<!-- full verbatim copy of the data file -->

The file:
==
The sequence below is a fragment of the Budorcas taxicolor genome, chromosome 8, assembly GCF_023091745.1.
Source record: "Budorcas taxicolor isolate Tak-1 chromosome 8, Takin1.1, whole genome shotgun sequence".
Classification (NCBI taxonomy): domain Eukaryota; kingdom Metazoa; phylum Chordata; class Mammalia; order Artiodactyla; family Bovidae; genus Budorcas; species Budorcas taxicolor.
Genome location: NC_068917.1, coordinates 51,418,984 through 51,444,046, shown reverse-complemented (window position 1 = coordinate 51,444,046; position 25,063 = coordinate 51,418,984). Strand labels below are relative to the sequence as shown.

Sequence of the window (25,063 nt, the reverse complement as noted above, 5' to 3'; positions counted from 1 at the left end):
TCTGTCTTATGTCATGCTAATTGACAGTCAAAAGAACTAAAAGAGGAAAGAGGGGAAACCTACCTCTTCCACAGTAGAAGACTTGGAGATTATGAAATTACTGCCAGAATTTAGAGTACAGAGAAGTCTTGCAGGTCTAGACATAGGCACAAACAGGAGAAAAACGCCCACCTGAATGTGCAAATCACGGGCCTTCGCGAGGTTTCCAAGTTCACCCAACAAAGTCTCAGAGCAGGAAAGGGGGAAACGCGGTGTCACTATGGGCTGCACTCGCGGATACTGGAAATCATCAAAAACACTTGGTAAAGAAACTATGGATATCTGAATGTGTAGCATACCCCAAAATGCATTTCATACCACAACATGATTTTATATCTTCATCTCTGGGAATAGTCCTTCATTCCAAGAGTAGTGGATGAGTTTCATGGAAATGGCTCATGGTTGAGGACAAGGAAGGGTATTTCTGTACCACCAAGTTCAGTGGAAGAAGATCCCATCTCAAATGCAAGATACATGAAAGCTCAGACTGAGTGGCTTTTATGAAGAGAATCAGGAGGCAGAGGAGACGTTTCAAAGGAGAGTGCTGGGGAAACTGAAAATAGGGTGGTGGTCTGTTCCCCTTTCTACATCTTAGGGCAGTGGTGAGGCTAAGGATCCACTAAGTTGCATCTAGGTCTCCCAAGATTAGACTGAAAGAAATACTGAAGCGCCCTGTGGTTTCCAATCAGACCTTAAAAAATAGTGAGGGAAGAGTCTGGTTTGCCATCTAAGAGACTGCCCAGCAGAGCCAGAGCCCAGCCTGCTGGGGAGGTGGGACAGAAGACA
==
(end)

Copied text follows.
The sequence below is a fragment of the Budorcas taxicolor genome, chromosome 8, assembly GCF_023091745.1.
Source record: "Budorcas taxicolor isolate Tak-1 chromosome 8, Takin1.1, whole genome shotgun sequence".
Classification (NCBI taxonomy): domain Eukaryota; kingdom Metazoa; phylum Chordata; class Mammalia; order Artiodactyla; family Bovidae; genus Budorcas; species Budorcas taxicolor.
Genome location: NC_068917.1, coordinates 51,418,984 through 51,444,046, shown reverse-complemented (window position 1 = coordinate 51,444,046; position 25,063 = coordinate 51,418,984). Strand labels below are relative to the sequence as shown.

Sequence of the window (25,063 nt, the reverse complement as noted above, 5' to 3'; positions counted from 1 at the left end):
TCTGTCTTATGTCATGCTAATTGACAGTCAAAAGAACTAAAAGAGGAAAGAGGGGAAACCTACCTCTTCCACAGTAGAAGACTTGGAGATTATGAAATTACTGCCAGAATTTAGAGTACAGAGAAGTCTTGCAGGTCTAGACATAGGCACAAACAGGAGAAAAACGCCCACCTGAATGTGCAAATCACGGGCCTTCGCGAGGTTTCCAAGTTCACCCAACAAAGTCTCAGAGCAGGAAAGGGGGAAACGCGGTGTCACTATGGGCTGCACTCGCGGATACTGGAAATCATCAAAAACACTTGGTAAAGAAACTATGGATATCTGAATGTGTAGCATACCCCAAAATGCATTTCATACCACAACATGATTTTATATCTTCATCTCTGGGAATAGTCCTTCATTCCAAGAGTAGTGGATGAGTTTCATGGAAATGGCTCATGGTTGAGGACAAGGAAGGGTATTTCTGTACCACCAAGTTCAGTGGAAGAAGATCCCATCTCAAATGCAAGATACATGAAAGCTCAGACTGAGTGGCTTTTATGAAGAGAATCAGGAGGCAGAGGAGACGTTTCAAAGGAGAGTGCTGGGGAAACTGAAAATAGGGTGGTGGTCTGTTCCCCTTTCTACATCTTAGGGCAGTGGTGAGGCTAAGGATCCACTAAGTTGCATCTAGGTCTCCCAAGATTAGACTGAAAGAAATACTGAAGCGCCCTGTGGTTTCCAATCAGACCTTAAAAAATAGTGAGGGAAGAGTCTGGTTTGCCATCTAAGAGACTGCCCAGCAGAGCCAGAGCCCAGCCTGCTGGGGAGGTGGGACAGAAGACA